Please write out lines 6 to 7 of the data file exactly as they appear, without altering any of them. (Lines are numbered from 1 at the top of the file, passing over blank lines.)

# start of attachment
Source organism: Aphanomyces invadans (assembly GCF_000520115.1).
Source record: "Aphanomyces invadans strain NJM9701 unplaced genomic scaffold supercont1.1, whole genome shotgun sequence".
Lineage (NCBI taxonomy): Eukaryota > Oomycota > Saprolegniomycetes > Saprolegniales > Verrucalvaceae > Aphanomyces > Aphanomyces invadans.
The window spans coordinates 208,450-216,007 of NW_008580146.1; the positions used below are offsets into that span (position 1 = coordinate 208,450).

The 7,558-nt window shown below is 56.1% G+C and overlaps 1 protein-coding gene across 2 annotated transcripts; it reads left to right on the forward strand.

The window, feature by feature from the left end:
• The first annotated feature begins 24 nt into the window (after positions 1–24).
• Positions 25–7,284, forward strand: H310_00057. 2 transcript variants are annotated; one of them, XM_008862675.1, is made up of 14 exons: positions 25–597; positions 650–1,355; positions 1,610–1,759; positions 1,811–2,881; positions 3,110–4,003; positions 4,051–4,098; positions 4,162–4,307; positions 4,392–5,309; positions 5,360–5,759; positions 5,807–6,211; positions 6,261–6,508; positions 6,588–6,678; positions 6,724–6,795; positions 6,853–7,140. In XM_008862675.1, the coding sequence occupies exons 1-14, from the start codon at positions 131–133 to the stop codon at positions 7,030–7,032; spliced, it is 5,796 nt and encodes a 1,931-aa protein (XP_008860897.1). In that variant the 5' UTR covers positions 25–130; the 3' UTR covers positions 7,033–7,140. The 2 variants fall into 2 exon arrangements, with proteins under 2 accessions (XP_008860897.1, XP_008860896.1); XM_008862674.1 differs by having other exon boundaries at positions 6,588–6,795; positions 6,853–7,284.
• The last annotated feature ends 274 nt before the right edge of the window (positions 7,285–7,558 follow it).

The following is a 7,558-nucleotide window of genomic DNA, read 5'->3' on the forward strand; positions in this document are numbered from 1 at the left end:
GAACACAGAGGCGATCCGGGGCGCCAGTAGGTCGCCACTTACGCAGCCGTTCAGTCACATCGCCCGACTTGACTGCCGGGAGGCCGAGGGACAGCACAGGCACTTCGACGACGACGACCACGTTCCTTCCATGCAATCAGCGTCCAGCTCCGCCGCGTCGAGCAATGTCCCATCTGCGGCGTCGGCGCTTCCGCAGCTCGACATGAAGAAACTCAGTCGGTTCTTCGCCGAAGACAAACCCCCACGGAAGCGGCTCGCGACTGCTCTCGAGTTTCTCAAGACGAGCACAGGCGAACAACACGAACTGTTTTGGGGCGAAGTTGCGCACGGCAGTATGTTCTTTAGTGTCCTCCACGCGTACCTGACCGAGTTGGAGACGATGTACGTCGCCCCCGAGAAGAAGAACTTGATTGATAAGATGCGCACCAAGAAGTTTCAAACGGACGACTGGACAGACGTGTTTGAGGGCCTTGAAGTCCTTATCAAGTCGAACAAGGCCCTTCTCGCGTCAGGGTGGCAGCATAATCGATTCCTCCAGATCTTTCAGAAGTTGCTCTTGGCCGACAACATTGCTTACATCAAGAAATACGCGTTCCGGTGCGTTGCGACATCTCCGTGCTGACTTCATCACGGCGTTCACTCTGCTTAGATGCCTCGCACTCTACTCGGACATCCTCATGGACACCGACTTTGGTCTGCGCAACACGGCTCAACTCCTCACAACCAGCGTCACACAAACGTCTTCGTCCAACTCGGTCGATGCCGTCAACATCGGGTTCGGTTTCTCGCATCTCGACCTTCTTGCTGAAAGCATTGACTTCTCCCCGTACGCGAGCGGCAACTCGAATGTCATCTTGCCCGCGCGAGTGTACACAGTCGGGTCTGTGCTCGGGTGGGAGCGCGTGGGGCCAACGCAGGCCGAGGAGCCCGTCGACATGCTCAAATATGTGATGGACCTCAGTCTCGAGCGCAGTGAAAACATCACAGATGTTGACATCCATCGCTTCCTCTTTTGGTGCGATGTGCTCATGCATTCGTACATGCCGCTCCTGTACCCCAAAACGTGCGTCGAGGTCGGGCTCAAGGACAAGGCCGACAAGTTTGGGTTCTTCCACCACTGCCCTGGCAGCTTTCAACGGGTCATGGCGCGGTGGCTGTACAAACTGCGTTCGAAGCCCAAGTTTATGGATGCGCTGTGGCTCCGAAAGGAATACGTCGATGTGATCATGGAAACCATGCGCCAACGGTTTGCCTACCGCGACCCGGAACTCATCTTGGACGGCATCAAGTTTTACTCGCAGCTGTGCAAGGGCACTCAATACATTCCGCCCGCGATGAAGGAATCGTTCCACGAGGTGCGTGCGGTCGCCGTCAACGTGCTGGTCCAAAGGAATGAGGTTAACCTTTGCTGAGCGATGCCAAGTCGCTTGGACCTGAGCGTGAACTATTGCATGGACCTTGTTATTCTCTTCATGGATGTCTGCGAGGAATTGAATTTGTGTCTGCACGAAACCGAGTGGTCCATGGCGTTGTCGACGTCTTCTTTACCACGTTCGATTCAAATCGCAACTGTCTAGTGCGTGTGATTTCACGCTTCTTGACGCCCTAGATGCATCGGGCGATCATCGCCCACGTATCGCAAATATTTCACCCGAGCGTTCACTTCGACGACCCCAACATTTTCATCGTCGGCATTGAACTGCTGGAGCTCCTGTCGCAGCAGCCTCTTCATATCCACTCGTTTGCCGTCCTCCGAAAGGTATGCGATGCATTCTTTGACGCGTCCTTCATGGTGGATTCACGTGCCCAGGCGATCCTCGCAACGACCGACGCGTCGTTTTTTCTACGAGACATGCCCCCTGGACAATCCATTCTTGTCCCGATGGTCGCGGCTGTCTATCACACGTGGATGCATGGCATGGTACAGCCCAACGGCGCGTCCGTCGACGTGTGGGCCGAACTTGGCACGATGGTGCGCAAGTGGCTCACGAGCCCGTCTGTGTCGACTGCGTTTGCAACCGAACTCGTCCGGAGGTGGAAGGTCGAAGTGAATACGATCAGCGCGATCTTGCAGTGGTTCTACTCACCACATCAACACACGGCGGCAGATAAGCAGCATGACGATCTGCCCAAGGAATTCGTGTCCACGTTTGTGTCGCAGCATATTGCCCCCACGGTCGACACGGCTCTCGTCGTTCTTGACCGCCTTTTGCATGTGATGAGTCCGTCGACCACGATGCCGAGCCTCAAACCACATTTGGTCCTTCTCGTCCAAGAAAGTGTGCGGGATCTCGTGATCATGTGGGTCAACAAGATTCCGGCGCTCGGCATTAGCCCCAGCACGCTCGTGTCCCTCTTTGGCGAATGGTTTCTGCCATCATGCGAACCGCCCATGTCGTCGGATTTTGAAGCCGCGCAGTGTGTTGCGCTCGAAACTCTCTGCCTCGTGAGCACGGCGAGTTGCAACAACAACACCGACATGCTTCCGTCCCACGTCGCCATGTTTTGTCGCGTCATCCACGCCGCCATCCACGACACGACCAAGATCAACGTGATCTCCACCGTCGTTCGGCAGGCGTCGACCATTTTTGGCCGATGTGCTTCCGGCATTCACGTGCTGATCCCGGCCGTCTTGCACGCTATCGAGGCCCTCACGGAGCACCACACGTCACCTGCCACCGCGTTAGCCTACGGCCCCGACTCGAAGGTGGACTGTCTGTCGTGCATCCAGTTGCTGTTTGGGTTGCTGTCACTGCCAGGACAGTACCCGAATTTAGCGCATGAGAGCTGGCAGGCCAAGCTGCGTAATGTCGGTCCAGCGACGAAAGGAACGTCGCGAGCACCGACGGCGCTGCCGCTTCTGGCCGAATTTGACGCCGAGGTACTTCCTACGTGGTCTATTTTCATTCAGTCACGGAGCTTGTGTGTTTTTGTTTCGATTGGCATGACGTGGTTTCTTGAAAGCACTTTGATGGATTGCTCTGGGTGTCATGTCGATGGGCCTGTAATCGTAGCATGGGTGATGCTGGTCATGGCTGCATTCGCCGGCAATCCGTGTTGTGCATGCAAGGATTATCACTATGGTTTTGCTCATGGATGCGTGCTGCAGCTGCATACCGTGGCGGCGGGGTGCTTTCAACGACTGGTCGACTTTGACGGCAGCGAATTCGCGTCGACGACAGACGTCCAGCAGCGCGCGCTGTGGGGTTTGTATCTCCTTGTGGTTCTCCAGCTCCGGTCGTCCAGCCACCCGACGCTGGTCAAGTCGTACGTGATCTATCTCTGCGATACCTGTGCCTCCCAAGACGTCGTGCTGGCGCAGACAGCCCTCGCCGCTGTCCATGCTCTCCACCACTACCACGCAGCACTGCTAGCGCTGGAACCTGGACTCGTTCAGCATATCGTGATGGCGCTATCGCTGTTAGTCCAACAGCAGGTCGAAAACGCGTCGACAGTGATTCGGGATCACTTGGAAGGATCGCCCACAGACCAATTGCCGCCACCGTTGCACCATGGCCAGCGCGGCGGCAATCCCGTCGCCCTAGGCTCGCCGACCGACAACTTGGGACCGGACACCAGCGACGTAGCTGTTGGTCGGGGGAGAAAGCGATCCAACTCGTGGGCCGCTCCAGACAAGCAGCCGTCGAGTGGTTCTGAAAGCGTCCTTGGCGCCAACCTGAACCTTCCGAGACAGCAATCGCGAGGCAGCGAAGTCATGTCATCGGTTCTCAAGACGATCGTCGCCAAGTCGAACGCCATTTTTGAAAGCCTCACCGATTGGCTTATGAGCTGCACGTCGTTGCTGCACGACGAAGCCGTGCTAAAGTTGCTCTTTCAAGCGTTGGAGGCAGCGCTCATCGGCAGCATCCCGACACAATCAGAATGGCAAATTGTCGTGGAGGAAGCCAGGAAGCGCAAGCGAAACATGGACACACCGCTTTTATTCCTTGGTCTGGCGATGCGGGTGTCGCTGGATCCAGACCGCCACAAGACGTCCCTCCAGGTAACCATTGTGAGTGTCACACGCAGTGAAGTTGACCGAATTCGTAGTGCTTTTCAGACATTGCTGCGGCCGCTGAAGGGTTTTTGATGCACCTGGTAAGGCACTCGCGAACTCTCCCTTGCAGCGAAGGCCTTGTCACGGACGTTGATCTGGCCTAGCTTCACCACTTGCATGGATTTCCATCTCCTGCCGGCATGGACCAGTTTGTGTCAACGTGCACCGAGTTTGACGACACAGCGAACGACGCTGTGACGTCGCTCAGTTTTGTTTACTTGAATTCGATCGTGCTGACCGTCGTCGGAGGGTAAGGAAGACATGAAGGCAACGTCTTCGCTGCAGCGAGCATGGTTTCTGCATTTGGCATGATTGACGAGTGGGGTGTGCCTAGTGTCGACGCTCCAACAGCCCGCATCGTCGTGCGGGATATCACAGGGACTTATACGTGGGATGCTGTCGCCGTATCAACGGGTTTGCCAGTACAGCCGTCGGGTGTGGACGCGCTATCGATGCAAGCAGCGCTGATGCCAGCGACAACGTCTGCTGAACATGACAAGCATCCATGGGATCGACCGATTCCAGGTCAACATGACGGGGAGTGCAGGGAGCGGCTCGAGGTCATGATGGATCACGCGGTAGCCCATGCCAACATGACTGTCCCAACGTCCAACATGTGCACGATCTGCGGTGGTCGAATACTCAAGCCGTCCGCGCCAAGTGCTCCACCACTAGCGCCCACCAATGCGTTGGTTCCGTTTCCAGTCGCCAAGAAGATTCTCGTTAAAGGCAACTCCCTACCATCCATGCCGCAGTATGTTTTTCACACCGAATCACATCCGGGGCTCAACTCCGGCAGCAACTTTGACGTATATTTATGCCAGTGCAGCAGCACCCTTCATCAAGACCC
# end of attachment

The window, feature by feature from the left end:
• The first annotated feature begins 24 nt into the window (after positions 1–24).